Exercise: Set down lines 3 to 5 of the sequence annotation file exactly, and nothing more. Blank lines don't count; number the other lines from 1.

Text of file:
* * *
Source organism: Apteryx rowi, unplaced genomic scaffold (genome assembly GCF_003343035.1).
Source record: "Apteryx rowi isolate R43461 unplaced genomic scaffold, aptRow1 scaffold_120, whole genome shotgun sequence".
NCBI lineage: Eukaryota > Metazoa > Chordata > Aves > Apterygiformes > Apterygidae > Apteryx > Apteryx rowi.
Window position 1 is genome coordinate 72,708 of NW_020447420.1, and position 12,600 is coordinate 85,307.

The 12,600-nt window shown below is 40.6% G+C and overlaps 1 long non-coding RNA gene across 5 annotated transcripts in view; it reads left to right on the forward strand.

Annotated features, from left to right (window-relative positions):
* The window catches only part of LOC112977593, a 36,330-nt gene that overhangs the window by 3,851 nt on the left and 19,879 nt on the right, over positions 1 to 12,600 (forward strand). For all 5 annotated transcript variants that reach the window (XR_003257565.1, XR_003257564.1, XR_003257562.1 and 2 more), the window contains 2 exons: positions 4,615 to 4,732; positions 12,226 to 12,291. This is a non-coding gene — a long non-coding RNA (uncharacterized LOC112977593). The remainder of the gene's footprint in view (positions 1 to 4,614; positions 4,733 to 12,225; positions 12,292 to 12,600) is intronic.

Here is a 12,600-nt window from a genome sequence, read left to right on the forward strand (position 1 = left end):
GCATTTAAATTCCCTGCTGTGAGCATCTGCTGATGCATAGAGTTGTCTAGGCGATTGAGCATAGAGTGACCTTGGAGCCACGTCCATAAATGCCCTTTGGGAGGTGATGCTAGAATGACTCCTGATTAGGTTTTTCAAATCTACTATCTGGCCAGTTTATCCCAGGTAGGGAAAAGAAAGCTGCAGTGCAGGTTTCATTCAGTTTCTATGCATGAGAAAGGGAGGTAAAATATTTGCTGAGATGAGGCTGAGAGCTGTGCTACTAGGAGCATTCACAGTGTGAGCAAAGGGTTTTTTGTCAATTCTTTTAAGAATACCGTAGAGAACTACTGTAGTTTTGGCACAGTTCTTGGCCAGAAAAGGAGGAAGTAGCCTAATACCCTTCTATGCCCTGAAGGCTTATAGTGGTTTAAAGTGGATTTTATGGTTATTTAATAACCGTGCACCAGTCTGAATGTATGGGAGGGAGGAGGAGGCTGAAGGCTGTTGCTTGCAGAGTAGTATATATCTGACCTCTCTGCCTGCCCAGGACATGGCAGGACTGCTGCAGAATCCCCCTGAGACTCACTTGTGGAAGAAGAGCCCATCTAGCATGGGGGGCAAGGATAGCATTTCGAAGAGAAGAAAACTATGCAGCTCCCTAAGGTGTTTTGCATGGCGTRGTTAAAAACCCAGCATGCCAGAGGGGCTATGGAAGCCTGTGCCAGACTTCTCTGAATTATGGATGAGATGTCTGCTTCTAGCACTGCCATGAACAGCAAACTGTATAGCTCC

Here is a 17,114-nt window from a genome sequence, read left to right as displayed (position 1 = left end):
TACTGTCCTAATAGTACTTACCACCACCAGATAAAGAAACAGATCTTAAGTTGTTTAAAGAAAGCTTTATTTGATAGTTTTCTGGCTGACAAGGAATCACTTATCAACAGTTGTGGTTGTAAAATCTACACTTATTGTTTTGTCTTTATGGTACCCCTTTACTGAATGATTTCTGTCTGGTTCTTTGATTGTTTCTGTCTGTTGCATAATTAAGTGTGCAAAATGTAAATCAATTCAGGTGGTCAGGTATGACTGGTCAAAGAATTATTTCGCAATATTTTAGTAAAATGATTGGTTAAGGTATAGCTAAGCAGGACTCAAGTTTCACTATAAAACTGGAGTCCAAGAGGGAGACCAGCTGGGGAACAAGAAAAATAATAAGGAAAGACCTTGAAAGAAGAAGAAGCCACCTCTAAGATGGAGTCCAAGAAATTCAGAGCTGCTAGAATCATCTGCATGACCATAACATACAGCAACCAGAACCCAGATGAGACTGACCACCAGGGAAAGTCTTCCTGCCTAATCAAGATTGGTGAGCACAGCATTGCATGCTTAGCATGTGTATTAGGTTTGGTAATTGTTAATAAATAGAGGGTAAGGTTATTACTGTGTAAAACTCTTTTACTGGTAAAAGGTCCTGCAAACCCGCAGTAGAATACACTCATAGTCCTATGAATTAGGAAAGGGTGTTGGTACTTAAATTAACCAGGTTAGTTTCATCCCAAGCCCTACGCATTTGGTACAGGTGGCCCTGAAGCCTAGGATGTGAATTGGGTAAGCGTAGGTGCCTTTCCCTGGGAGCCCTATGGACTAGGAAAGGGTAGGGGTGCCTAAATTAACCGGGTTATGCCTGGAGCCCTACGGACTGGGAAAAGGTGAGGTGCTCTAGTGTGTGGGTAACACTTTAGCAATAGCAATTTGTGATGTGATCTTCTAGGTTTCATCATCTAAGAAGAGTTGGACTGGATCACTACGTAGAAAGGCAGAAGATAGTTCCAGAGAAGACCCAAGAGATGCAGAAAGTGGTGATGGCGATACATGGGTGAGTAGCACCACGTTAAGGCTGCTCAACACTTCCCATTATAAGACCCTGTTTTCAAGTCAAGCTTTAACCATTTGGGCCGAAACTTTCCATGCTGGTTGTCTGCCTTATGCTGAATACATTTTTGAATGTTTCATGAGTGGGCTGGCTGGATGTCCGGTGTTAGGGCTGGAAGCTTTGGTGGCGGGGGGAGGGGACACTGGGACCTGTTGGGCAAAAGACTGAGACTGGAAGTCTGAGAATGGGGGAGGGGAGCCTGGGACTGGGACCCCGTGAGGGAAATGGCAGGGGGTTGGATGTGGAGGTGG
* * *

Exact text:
NCBI lineage: Eukaryota > Metazoa > Chordata > Aves > Apterygiformes > Apterygidae > Apteryx > Apteryx rowi.
Window position 1 is genome coordinate 72,708 of NW_020447420.1, and position 12,600 is coordinate 85,307.

The 12,600-nt window shown below is 40.6% G+C and overlaps 1 long non-coding RNA gene across 5 annotated transcripts in view; it reads left to right on the forward strand.